Today, I think of the apostle Peter, who in the early morning of Good Friday denied Jesus three times. After Jesus was arrested, numerous people came to him, asking if he knew Jesus.
69 Now Peter was sitting out in the courtyard, and a servant girl came to him. “You also were with Jesus of Galilee,” she said. 70 But he denied it before them all. “I don’t know what you’re talking about,” he said. 71 Then he went out to the gateway, where another servant girl saw him and said to the people there, “This fellow was with Jesus of Nazareth.” 72 He denied it again, with an oath: “I don’t know the man!” 73 After a little while, those standing there went up to Peter and said, “Surely you are one of them; your accent gives you away.” 74 Then he began to call down curses, and he swore to them, “I don’t know the man!” Immediately a rooster crowed. 75 Then Peter remembered the word Jesus had spoken: “Before the rooster crows, you will disown me three times.” And he went outside and wept bitterly. (Matthew 26: 69-75)
I imagine Peter’s eyes widen in fear as he turns, looking for the source of the rooster’s wail. He stumbles away from group and rushes behind a deserted corner, where he slumps to the ground. His prayer is a simple one: Oh Lord, what have I done? Guilt overwhelms him and he wonders, ‘How could I have betrayed the one I love most? The one who put his trust in me? In his time of need I abandoned him…’
Through the rest of the day, Peter watches from afar, as Jesus is beaten, mocked, burdened with a heavy cross, and hung up high to die with nails in his hands. He sinks deeper and deeper into depression, replaying his betrayal in his mind. The bitter eyes of the servant girl bore into his, as he jumps back in defense: ‘I do not know the man!’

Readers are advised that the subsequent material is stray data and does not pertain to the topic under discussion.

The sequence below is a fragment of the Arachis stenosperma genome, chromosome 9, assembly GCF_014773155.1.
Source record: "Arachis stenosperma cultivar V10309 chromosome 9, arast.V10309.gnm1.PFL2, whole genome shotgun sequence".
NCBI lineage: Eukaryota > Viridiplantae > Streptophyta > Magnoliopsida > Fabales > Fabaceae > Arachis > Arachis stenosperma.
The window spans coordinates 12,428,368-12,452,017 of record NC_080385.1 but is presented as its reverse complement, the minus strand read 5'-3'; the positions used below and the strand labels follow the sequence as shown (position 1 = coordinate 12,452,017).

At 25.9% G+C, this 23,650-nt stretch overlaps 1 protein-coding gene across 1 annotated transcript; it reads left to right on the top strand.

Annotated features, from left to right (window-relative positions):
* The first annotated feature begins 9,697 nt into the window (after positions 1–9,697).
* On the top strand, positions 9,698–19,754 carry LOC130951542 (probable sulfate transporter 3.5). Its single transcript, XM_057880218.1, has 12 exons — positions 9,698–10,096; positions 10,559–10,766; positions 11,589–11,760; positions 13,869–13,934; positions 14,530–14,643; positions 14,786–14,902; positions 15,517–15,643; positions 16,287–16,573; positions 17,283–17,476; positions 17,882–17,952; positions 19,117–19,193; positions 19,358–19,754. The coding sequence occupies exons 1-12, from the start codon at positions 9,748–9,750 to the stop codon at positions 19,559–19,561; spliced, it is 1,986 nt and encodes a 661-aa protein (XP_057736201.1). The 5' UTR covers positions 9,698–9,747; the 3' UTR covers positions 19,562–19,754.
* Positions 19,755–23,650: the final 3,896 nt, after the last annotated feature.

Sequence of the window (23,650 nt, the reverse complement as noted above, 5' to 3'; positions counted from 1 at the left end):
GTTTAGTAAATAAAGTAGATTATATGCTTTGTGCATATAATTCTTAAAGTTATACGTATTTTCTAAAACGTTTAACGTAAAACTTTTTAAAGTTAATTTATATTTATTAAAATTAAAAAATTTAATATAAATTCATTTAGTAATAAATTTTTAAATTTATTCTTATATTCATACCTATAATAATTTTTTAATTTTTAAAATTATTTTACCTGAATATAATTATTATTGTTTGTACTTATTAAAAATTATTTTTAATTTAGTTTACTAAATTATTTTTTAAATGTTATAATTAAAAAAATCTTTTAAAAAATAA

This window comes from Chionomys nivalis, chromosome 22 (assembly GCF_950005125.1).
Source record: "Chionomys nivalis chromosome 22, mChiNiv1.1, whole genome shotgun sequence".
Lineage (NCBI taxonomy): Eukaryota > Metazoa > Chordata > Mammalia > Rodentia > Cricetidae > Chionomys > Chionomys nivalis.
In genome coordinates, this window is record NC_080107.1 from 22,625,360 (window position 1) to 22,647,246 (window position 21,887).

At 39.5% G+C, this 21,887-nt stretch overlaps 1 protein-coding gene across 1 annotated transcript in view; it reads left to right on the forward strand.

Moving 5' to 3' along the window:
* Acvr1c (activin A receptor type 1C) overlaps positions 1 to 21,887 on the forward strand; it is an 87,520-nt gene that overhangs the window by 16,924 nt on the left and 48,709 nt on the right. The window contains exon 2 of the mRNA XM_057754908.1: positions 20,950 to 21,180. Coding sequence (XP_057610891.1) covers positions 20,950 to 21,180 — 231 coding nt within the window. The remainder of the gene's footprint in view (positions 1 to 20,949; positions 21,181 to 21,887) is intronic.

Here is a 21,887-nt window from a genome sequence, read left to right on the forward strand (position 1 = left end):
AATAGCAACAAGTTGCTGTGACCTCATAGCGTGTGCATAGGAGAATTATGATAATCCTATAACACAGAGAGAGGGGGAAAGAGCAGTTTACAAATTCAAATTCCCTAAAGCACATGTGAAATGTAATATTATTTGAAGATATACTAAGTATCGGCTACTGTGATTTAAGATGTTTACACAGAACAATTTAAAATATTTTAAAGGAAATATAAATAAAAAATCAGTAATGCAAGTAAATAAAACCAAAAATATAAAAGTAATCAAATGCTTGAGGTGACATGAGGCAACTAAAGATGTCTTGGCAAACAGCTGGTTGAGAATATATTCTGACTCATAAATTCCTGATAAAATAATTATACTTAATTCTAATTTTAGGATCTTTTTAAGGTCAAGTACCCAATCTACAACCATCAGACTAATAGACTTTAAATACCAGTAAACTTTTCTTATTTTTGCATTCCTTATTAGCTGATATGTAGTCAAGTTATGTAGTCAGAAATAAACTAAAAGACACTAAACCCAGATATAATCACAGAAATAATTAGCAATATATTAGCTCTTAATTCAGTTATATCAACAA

But Peter’s guilt doesn’t relieve Jesus’ suffering.
It may have helped Peter to hear the following prayer, written by St. Francis de Sales.
Whatever it is that you must do
to follow the path that God has shown you
do to the best of your ability.
And when you have done it
move on to the next thing.
Don’t keep rerunning it in your mind
trying to decide
whether your efforts were too little
or too much,
whether it was a great deed or a small one,
whether you might have done better.
If it wasn’t sinful and
you were trying to do the will of God,
it is enough.
Don’t worry. Move on.
Follow the path the Lord shows you
free of anxiety.
your anxiety will undermine
your efforts to grow.
If you do fail,
don’t let anxiety
but admit your failure,
and in God’s presence.
Then get on with following the path
that God will continue to show you.
– St. Francis de Sales, the patron saint of writers, journalists, and educators
Peter made a mistake by betraying Jesus, but his worrying won’t do anything to change that. Like Peter, we often need to be reminded of the meaningless of our worrying. Despite Peter’s missteps, Jesus still chose him to lead his Church, to be the first pope. And despite our own mistakes, God still manages to work through us, to make good out of our sinful lives.
I’ll end with the following quote, which is often referenced by the Jesuits:
“God, grant me the serenity to accept the things I cannot change, the courage to change the things that I can, and the Wisdom to know the difference.”